As elections in the coming months accelerate efforts to build democracy in Iraq, violations of international law there and the failure of the British and American governments to discourage them are a grave setback.
I refer to the plight of 3,500 members of an Iranian opposition group, the PMOI, based at Camp Ashraf, 60km north-east of Baghdad, who in 2004 were recognised as "protected persons" under the Fourth Geneva Convention. Since then they have been entitled to expect that their safety and security would be guaranteed by US and other coalition authorities, who remain clearly bound by that responsibility.
On 28 and 29 July, these innocent civilians, of whom 1,000 are women, and many are children, were subjected to a violent attack on their camp by Iraqi forces, who used bulldozers to gain entry to the camp and then savagely assaulted the unarmed inhabitants with axes, chains, and wooden planks while firing live ammunition. Eleven of the residents were killed, more than 500 injured and 36 abducted and imprisoned without any form of legal process. The attack was filmed on mobile phones, so the scale of the attack and the identity of some of its perpetrators are beyond dispute.
The residents looked in vain to the British and US authorities to defend them. Whitehall and the White House have remained silent in response to widespread demands for their intervention.
The US and British governments have attempted to shift responsibility to the Iraqis, claiming that their duty ended with the transfer of legal authority, but neither the Fourth Geneva Convention nor the basic principles of international humanitarian law entitle them to do this.
The convention duty imposed upon an occupying power in time of war to guarantee the safety of protected persons is absolute. Until recently the US and other coalition governments recognised this and acted upon it. Yet in January 2009 they purported to hand over their responsibility to the Iraqis. They relied on receipt of firm guarantees that the residents of Camp Ashraf would continue to remain unharmed.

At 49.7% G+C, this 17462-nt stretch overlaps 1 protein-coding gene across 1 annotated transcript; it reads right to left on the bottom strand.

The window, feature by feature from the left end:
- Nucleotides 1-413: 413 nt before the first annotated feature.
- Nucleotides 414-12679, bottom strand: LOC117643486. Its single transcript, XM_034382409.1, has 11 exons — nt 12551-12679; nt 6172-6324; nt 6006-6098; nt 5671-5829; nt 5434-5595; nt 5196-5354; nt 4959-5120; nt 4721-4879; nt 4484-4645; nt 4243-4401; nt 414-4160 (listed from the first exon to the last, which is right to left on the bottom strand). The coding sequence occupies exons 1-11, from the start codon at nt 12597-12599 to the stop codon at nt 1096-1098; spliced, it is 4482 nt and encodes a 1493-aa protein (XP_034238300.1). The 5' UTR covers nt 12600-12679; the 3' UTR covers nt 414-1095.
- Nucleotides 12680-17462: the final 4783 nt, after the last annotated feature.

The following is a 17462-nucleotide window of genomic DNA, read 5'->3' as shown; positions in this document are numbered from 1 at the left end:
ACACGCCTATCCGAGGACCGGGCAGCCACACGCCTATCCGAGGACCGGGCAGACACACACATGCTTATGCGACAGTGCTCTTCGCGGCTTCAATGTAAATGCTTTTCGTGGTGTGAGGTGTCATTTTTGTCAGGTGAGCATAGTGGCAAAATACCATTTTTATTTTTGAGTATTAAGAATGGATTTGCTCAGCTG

Despite warnings by British parliamentarians such as Lord Corbett, who have kept closely in touch with the situation in Camp Ashraf, that the complete withdrawal of the US and Britain would place the residents in mortal danger, the handover to the Iraqis was allowed to proceed. Even if the occupying powers accepted Iraqi assurances in good faith, they were cynically and culpably deceived, as the tragic outcome makes only too evident.
Article 45 of the convention places a continuing responsibility on the transferring state. It was specifically designed to enable a transferring state to require the transferee state to carry out its obligations. The non-refoulement principle of international law is to the same effect. A state may not even send an individual back to his or her own country where to do so would be to place that individual at risk of illegal treatment. The threat to the residents of Camp Ashraf of return to Iran is a very real one. That may well be the intention of the Iraqis in collusion with the Teheran regime. The fate of the residents will be laid at the door of the US and British governments if their present inaction allows the threat of forcible repatriation to Iran to be carried out.
This is a desperate human crisis. There is no time to lose. The US and British governments must now urgently implement Article 45 of the Fourth Geneva Convention to protect the Camp Ashraf residents from further violence and from eviction. They must enlist the assistance of the United Nations and in particular the United Nations Assistance Mission for Iraq (Unami) to establish a full-time protective presence within the camp.